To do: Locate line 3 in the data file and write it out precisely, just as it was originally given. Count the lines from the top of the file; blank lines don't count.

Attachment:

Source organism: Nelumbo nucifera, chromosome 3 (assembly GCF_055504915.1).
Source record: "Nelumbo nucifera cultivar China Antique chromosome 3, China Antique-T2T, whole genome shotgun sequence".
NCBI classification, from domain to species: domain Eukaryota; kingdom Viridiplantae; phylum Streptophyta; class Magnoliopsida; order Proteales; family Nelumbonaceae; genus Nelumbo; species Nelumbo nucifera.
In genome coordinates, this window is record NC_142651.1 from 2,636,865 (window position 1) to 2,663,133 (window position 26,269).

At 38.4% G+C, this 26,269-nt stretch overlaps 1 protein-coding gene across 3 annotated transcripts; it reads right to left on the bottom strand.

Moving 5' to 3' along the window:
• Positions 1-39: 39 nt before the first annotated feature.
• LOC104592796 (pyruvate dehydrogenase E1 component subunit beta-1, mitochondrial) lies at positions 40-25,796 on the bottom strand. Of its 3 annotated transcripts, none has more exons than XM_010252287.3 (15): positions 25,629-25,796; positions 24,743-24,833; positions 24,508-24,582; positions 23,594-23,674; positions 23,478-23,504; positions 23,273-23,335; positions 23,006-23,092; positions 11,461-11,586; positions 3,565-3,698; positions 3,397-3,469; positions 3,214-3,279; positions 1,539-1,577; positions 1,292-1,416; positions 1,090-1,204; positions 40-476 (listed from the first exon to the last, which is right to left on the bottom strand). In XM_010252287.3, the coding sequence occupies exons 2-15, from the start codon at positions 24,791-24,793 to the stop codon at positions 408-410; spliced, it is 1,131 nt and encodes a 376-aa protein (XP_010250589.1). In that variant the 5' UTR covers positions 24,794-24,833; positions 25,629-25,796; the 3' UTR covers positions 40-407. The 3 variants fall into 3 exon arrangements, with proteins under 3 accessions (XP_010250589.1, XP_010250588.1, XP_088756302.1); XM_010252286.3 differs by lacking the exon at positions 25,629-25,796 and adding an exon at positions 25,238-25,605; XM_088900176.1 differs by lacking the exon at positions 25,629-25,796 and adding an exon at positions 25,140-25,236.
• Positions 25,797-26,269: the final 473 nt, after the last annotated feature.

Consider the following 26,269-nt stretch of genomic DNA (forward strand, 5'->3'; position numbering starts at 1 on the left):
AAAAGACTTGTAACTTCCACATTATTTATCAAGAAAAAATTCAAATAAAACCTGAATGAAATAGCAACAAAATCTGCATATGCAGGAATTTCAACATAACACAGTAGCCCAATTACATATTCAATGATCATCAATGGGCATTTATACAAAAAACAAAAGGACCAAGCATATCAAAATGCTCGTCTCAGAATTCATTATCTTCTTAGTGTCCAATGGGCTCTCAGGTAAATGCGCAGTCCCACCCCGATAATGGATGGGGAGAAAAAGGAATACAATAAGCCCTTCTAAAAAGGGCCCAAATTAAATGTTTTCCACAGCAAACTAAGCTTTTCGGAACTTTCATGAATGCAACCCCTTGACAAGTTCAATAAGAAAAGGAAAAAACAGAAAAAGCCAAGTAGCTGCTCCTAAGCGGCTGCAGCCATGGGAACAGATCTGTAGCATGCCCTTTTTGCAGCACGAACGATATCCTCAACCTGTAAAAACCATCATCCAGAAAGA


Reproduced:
NCBI classification, from domain to species: domain Eukaryota; kingdom Viridiplantae; phylum Streptophyta; class Magnoliopsida; order Proteales; family Nelumbonaceae; genus Nelumbo; species Nelumbo nucifera.